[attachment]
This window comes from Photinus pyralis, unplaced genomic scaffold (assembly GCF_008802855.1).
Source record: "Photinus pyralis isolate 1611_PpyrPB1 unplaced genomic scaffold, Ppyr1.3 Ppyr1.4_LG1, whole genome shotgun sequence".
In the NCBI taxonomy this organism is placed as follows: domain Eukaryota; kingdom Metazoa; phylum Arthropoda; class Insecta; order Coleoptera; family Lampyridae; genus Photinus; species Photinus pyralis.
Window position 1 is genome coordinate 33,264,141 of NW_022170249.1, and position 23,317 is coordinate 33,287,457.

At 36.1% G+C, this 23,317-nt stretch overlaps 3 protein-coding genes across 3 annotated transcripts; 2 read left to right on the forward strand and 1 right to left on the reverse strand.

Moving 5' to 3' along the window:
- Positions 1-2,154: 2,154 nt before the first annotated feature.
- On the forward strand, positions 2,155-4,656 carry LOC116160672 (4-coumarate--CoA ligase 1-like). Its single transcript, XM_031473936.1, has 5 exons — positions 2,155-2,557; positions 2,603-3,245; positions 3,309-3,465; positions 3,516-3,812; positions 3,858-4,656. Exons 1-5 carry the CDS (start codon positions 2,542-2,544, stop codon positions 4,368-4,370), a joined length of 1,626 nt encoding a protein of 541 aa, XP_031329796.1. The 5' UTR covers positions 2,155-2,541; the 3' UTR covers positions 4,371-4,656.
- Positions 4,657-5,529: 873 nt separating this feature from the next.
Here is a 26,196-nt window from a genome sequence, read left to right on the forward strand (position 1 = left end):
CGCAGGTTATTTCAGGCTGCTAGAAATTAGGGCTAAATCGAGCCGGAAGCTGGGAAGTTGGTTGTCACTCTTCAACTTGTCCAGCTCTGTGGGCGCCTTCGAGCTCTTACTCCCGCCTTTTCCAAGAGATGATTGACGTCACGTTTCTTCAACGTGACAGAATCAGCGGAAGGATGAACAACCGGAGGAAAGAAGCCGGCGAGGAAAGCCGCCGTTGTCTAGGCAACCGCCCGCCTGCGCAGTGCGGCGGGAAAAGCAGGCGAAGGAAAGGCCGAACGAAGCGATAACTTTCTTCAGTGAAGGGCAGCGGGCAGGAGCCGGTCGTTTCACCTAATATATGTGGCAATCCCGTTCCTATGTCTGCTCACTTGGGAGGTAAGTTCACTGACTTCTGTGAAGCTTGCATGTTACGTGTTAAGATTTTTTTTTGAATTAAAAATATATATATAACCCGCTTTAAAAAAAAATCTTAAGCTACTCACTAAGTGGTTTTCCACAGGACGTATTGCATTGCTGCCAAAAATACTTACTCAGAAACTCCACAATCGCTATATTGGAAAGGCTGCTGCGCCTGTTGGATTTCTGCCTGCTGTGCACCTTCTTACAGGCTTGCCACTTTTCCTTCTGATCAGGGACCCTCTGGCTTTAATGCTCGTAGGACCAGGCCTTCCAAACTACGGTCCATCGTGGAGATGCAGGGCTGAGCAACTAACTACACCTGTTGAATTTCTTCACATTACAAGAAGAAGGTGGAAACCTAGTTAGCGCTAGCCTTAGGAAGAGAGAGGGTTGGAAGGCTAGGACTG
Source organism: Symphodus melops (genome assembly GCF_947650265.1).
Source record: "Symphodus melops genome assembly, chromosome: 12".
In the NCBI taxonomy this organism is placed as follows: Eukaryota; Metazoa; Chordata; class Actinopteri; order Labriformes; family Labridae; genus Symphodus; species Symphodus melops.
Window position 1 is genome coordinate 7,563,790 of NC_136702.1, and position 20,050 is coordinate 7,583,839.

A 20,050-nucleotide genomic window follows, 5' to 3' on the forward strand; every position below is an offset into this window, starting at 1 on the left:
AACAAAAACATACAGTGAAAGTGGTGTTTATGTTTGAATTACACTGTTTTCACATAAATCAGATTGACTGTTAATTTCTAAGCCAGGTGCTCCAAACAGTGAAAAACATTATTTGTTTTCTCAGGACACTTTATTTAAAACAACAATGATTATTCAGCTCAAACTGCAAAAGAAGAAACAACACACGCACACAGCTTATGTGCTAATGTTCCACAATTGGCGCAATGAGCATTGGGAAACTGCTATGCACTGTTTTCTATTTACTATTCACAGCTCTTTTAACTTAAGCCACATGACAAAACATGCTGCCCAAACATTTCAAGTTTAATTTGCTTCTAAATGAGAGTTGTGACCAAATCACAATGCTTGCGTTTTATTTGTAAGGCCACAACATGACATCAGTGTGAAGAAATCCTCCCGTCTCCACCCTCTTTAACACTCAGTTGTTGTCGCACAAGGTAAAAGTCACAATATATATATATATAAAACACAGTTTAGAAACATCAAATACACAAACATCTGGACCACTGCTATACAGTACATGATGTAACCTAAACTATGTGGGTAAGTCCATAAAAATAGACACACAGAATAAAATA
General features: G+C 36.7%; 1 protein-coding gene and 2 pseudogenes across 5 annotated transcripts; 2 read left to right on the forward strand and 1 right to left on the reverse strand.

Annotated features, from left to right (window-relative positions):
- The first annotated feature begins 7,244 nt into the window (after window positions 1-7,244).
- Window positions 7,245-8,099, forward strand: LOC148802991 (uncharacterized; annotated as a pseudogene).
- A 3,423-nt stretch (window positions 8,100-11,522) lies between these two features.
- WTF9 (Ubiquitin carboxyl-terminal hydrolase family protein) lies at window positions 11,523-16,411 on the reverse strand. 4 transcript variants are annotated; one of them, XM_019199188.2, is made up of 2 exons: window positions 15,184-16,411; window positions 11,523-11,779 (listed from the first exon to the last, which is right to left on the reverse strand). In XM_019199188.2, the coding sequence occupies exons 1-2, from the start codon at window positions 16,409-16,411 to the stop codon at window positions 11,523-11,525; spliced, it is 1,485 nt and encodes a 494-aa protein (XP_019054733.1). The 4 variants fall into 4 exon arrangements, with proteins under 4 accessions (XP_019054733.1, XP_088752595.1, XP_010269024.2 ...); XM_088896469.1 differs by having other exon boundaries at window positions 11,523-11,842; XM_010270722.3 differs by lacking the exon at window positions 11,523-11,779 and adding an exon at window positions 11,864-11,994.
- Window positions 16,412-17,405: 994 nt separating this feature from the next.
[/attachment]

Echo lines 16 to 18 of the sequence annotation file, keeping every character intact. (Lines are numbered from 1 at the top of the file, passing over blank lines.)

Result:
A 20,050-nucleotide genomic window follows, 5' to 3' on the forward strand; every position below is an offset into this window, starting at 1 on the left:
AACAAAAACATACAGTGAAAGTGGTGTTTATGTTTGAATTACACTGTTTTCACATAAATCAGATTGACTGTTAATTTCTAAGCCAGGTGCTCCAAACAGTGAAAAACATTATTTGTTTTCTCAGGACACTTTATTTAAAACAACAATGATTATTCAGCTCAAACTGCAAAAGAAGAAACAACACACGCACACAGCTTATGTGCTAATGTTCCACAATTGGCGCAATGAGCATTGGGAAACTGCTATGCACTGTTTTCTATTTACTATTCACAGCTCTTTTAACTTAAGCCACATGACAAAACATGCTGCCCAAACATTTCAAGTTTAATTTGCTTCTAAATGAGAGTTGTGACCAAATCACAATGCTTGCGTTTTATTTGTAAGGCCACAACATGACATCAGTGTGAAGAAATCCTCCCGTCTCCACCCTCTTTAACACTCAGTTGTTGTCGCACAAGGTAAAAGTCACAATATATATATATATAAAACACAGTTTAGAAACATCAAATACACAAACATCTGGACCACTGCTATACAGTACATGATGTAACCTAAACTATGTGGGTAAGTCCATAAAAATAGACACACAGAATAAAATA
General features: G+C 36.7%; 1 protein-coding gene and 2 pseudogenes across 5 annotated transcripts; 2 read left to right on the forward strand and 1 right to left on the reverse strand.